Before reading the list just pretend for a moment that you are the one with the money and you’ve never met you (the person with the great idea) before. What is the info you would want to know that would give you the green light to say “I am guaranteed to get my money back with this person”. Guarantee? whoa that’s a lot of expectation you say?  Well why would anyone give anyone money expecting to lose it, I don’t think any investor invests knowing they might lose it, they only pick what they believe will be winners.

Now if i haven’t discouraged you too much, here’s the checklist!


  • What’s the big vision?


  • What does your product do today?
  • What is your value proposition?
  • What is your unfair advantage?

Market opportunity / size

  • What’s the opportunity?
  • What’s the market size?


  • Tell us about the executive team
  • Why are you uniquely qualified to solve this problem?

[UPDATE: tips on getting your ‘Team’ slide right from Phin Barnes @firstroundcapital]

Proof of product / market fit

  • Growth to date: sign-ups, weekly or monthly active users, paying customers (if relevant)
  • To the extent it’s relevant, do you have quantitative evidence that you’re better than competition/incumbents?

User engagement + retention

  • Engagement metrics for core product features
  • Monthly or weekly cohort retention (depending on the kind of product/company); churn (for subscription products)

Customer acquisition

  • What are your customer acquisition channels?
  • How much does customer acquisition cost (per channel)?
  • How will you make this money back and how long will it take?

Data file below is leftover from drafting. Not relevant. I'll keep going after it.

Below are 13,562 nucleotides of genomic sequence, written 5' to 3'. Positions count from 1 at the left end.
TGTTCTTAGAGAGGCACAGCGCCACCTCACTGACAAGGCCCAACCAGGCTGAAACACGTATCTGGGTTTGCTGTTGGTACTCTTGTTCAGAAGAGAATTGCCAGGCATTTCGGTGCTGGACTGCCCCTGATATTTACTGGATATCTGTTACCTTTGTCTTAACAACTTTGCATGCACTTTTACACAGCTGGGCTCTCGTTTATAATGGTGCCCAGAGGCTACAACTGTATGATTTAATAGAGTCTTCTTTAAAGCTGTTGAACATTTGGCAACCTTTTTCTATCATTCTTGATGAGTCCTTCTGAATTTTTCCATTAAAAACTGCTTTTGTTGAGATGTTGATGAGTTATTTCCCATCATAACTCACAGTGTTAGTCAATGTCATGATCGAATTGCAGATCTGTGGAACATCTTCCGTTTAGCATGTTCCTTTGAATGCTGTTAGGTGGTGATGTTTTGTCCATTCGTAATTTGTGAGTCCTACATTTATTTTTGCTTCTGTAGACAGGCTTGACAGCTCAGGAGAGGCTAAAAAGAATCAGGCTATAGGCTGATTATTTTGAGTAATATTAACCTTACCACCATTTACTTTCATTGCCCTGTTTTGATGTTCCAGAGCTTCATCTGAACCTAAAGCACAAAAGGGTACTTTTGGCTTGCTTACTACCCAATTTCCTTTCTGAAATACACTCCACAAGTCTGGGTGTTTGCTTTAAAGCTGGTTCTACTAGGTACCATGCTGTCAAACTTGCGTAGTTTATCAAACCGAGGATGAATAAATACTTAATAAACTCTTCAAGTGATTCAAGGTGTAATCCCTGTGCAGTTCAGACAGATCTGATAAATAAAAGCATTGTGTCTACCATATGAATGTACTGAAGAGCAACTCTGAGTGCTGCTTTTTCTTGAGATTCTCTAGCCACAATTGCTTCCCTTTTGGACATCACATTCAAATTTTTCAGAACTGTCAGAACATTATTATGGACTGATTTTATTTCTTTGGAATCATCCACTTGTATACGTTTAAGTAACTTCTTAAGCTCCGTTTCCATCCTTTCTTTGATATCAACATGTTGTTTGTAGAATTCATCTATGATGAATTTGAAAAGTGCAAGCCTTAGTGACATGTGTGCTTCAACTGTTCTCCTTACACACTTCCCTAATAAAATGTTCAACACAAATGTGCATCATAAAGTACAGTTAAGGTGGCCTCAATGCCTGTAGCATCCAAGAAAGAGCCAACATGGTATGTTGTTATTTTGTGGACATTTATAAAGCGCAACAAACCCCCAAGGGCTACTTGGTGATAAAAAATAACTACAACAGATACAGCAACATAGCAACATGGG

• How scalable are these? How big can you get with your existing product + customer acquisition channels? At what point do they get saturated or become too expensive, and what do you do if/when that happens?

Business model / monetization

  • Do you make money today?
  • How will you make money?

Competitive landscape

  • Do you have competitors? Who are they?
  • If no one else is doing this, why not?
  • What are others doing in adjacent spaces?

What’s next / fundraising ask

  • How much money are you raising?
  • Use of Proceeds: What will you do with the money you raise?
  • What are the milestones you will accomplish to get to the next phase of your business?
  • How does this tie into achieving your big vision?
  • Are there any gaps in your team you need to fill?
  • What are you looking for from an investor?

In case you’re a more ‘visual learner’ here’s an illustrated version,

Pitch the way VC’s think – the illustrated version. Image credit: Khosla Ventures

If you find that you can’t answer most of these questions THAT’S A GOOD THING. Now won’t waste your time, or a potential VC’s by looking like an idiot when you go to ask for money and have no answers to their questions.

If this list has got you feeling a bit humbled or discouraged just ask yourself this question, “Would I give myself the money to do this?”. So many people who want to have a startup think it should be easy to get money and there’s so much of it to go around. But would you give someone who doesn’t have a plan or doesn’t care to come up with a plan any money? Yeah ok. no.

It seems that saying ‘If you fail to plan, you’re planning to fail’ can be applied in this case as well.

If you want a PDF of the list you can download it on Khosla Ventures’ website here